CINCINNATI. Since Freddie Freeman only hit four home runs in his first 260 plate games this season, he would tell you it didn’t bother him and then list the exit speeds and fly-ball launch angles he thought he deserved. better fate.

“One hour three (mph) and 29 (degrees) used to be a home run,” he said Tuesday night. “It is what it is.”

One-zero-eight and 22 was enough on Wednesday night. Freeman led the seventh inning with his third home run in 41 games at the plate, breaking the tie, and the Dodgers beat the Cincinnati Reds 8–4.

Freeman also ran with the single and received seven RBIs in the first two games of the series. He’s 13 years old in his last 34 (.382) and batting .338 (22 of 65) in his last 16 games, doing his best to lift the Dodgers’ Mournless offense out of its early June slump.

“This is my second year in a row that we’ve lost one of the best players in all of baseball,” Freeman said after the Dodgers won for the third time in five games since Mookie Betts was on the injured list. “So it’s not something new that I haven’t seen. Losing Torment is obviously a huge blow, but it just means a lot of guys need to step up. No one can replace what Mookie has been doing all season. We just have to come and carry him and hopefully he will be back soon.”

Tuesday was actually the anniversary of the Freeman’s Braves losing to Ronald Acuña Jr. with a season-ending knee injury – a key moment in the Atlanta championship storytelling.

“It worked,” Freeman chuckled. “A lot of guys fired up and (in the front office) made some really good deals.”

The Dodgers don’t have many hot guys. But there are at least two of them – Freeman and Will Smith.

Smith had three hits on Wednesday, one of which hit Freeman, and scored 20 of 59 (.339) over the last 15 games.

“It’s huge,” Dodgers manager Dave Roberts said. “You are removing a superstar from the squad. And for Will to come forward and take on those attacks, whether it’s hitting the base, running, he’s doing it. And I think that our guys see it, they notice it.

“I think the quality of Chris Taylor at bat has gone up. I think Freddie is the same. I think the quality of Trea Turner’s bats, not just the punches, but the whole situational, has gone up. I think Justin (Turner) is much better at bats now. So I think across the lineup…the guys are starting to pick up on that emptiness of Muka.”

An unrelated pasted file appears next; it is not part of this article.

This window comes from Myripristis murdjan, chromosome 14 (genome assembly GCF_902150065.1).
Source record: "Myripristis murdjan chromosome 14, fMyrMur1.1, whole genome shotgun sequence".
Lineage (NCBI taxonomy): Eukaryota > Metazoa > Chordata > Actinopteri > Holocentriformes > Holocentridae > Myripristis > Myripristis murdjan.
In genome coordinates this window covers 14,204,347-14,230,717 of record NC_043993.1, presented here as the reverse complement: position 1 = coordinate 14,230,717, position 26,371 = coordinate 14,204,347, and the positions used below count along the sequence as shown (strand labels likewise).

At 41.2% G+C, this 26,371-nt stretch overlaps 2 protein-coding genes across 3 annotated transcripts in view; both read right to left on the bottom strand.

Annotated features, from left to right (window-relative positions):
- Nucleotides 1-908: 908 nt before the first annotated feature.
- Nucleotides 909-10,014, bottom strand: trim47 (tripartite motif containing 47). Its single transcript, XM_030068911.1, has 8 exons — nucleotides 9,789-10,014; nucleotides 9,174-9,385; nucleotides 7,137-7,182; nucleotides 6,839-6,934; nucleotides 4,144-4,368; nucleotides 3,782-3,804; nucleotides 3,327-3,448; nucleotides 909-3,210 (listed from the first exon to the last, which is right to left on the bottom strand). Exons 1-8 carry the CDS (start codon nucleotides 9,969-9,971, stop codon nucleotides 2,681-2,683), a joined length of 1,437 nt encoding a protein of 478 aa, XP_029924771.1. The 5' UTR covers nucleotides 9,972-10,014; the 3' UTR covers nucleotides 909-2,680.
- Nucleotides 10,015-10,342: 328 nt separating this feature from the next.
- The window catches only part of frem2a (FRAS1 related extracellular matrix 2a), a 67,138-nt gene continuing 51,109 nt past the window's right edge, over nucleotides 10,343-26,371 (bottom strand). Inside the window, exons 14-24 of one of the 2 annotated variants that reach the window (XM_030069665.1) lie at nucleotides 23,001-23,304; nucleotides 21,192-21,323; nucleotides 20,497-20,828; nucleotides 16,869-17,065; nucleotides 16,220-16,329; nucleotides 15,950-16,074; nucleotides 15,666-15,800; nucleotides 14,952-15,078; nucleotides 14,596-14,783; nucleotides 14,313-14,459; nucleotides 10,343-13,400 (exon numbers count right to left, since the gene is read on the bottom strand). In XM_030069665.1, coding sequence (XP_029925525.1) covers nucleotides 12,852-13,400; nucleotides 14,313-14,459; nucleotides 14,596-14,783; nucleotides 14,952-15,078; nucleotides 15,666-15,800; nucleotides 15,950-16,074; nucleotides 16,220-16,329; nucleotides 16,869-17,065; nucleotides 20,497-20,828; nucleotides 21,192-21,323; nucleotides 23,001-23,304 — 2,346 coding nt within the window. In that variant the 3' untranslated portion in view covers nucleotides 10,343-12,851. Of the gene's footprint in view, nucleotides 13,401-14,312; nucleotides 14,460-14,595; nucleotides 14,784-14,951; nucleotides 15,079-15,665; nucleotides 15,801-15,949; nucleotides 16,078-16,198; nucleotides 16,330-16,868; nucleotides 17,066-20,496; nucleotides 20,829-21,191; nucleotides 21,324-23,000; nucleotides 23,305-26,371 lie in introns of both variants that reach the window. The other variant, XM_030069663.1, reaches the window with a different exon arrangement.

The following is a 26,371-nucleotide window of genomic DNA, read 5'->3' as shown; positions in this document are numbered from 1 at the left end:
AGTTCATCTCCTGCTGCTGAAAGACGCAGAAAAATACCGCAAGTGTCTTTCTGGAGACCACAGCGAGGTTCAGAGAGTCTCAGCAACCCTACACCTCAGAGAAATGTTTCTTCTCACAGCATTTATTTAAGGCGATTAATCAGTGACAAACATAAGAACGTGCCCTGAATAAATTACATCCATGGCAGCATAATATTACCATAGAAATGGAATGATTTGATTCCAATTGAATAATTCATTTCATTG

The Dodgers had to climb out of a 3-0 hole against the Reds thanks to replay viewing and their own mistakes.

Back-to-back doubles of Kyle Farmer and Donovan Solano made the first run, and Dodgers starter Tyler Anderson passed Matt Reynolds.

Albert Almora, Jr. hit a ground ball to third baseman Max Munsey, and the Dodgers appeared to turn the double play into a half-time ending. But the Reds contested the challenge at first base, and it was overturned, putting runners in the corners with two outs.

Turner stopped in a jump off a ground ball from Aramis Garcia to his left, but his throw to first base hit the dirt and went past Freeman. A run in this game and another on Anderson’s wild pitch.

The Dodgers pulled away from the Reds’ lead by beating Smith’s RBI single in the third and then took the lead with a three-run fifth inning against Reds starter Luis Castillo, who lost after 103 innings.

But the Reds tied the game 4–4 with Almora leading in the bottom of the fifth with a home run, and they were to take the lead later in the same inning when they put runners in second and third with one out. Tommy Pham threw a flyball to the left flank and Jonathan India took third. But Taylor’s one-jump shot was waiting for him at home plate, cutting off the run and ending the pitch.

“Oh man, that was amazing,” said the usually stoic Anderson. “The contact is right there, he’s behind it. I mean, it’s just a tutorial. He’s a very good player and it was a very good game.”

By them

Leave a Reply

Your email address will not be published.